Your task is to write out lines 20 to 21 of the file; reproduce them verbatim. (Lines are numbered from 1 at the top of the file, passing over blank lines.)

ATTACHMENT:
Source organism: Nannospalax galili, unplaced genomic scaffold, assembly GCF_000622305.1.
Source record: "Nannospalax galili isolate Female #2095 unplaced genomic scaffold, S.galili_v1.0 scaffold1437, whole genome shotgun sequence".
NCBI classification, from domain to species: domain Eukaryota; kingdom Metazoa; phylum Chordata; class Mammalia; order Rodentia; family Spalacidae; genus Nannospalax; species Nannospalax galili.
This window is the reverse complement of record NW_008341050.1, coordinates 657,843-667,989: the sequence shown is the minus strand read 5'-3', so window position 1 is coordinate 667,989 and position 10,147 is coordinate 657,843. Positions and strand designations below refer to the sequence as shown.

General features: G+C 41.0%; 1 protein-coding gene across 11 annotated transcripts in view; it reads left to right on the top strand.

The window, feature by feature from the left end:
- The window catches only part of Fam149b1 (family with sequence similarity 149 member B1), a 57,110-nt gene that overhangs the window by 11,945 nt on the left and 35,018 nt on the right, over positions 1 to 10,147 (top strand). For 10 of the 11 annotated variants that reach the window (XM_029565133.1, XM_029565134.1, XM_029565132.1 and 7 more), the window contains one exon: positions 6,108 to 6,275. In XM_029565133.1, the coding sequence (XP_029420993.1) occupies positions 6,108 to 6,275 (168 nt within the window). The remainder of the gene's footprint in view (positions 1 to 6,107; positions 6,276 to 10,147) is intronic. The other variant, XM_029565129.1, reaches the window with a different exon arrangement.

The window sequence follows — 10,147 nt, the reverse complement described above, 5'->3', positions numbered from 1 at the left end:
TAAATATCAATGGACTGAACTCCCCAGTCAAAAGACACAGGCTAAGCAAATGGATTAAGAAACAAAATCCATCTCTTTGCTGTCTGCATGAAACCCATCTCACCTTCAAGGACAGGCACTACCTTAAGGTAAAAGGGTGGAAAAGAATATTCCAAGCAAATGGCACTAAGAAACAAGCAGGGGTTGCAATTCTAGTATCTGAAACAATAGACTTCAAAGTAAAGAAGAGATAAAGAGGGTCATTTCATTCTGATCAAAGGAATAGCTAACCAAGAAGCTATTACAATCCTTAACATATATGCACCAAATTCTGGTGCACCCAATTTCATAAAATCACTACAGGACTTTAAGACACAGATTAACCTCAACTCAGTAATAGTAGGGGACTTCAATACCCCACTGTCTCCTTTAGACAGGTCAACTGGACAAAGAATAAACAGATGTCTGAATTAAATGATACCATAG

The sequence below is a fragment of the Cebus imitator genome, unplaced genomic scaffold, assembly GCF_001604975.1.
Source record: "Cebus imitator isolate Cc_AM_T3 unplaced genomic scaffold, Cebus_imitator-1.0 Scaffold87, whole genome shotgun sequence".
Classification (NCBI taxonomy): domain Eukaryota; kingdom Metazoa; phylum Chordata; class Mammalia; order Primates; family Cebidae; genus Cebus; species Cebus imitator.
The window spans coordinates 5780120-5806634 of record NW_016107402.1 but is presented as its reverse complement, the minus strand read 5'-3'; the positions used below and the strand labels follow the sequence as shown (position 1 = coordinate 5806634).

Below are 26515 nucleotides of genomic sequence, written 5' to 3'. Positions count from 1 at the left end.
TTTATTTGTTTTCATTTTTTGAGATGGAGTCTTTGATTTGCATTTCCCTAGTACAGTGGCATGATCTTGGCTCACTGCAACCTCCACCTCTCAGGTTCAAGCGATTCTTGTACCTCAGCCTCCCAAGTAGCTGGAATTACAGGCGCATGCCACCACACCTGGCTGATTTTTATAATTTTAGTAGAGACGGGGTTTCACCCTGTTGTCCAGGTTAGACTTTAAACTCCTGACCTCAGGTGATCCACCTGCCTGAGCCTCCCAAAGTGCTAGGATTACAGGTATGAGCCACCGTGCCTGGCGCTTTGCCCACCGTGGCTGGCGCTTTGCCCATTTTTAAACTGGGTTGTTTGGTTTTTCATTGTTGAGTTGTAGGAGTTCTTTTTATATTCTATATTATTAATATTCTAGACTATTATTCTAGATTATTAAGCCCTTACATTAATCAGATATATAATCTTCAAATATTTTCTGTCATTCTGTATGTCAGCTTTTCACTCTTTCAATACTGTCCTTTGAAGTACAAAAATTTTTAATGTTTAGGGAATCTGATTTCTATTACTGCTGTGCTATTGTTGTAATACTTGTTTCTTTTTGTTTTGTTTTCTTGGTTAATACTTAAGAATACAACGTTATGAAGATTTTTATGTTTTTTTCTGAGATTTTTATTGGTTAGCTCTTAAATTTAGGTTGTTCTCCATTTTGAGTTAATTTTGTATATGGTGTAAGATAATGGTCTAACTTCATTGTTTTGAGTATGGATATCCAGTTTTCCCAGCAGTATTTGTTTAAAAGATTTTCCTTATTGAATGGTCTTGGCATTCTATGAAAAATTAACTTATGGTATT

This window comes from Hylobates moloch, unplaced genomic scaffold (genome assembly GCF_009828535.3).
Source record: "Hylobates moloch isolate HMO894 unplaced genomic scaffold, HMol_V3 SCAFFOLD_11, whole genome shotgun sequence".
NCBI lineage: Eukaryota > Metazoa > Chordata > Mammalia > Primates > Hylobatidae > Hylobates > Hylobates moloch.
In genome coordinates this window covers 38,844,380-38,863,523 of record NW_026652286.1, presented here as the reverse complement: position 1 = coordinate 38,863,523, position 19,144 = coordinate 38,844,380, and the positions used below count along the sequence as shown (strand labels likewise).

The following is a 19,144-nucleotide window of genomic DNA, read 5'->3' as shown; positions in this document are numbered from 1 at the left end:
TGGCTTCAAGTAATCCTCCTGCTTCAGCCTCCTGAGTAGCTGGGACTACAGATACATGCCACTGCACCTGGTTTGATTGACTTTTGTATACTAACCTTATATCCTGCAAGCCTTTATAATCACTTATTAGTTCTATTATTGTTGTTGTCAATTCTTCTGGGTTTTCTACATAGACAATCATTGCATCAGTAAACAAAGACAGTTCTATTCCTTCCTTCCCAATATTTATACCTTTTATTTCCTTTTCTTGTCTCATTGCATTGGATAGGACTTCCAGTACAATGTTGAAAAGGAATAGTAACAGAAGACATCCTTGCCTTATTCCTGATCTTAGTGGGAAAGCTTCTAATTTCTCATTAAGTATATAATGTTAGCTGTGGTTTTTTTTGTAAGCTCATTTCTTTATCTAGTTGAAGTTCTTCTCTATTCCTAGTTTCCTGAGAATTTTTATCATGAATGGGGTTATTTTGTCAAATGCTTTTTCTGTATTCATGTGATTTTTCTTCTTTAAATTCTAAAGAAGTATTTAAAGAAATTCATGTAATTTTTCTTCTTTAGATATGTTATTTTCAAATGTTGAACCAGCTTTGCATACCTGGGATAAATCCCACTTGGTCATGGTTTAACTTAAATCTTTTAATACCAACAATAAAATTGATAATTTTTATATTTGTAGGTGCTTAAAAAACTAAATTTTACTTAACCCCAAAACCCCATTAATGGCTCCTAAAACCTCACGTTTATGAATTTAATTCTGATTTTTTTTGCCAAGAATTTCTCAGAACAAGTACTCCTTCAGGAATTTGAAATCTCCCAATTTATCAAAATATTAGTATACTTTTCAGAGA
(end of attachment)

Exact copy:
The following is a 19,144-nucleotide window of genomic DNA, read 5'->3' as shown; positions in this document are numbered from 1 at the left end:
TGGCTTCAAGTAATCCTCCTGCTTCAGCCTCCTGAGTAGCTGGGACTACAGATACATGCCACTGCACCTGGTTTGATTGACTTTTGTATACTAACCTTATATCCTGCAAGCCTTTATAATCACTTATTAGTTCTATTATTGTTGTTGTCAATTCTTCTGGGTTTTCTACATAGACAATCATTGCATCAGTAAACAAAGACAGTTCTATTCCTTCCTTCCCAATATTTATACCTTTTATTTCCTTTTCTTGTCTCATTGCATTGGATAGGACTTCCAGTACAATGTTGAAAAGGAATAGTAACAGAAGACATCCTTGCCTTATTCCTGATCTTAGTGGGAAAGCTTCTAATTTCTCATTAAGTATATAATGTTAGCTGTGGTTTTTTTTGTAAGCTCATTTCTTTATCTAGTTGAAGTTCTTCTCTATTCCTAGTTTCCTGAGAATTTTTATCATGAATGGGGTTATTTTGTCAAATGCTTTTTCTGTATTCATGTGATTTTTCTTCTTTAAATTCTAAAGAAGTATTTAAAGAAATTCATGTAATTTTTCTTCTTTAGATATGTTATTTTCAAATGTTGAACCAGCTTTGCATACCTGGGATAAATCCCACTTGGTCATGGTTTAACTTAAATCTTTTAATACCAACAATAAAATTGATAATTTTTATATTTGTAGGTGCTTAAAAAACTAAATTTTACTTAACCCCAAAACCCCATTAATGGCTCCTAAAACCTCACGTTTATGAATTTAATTCTGATTTTTTTTGCCAAGAATTTCTCAGAACAAGTACTCCTTCAGGAATTTGAAATCTCCCAATTTATCAAAATATTAGTATACTTTTCAGAGA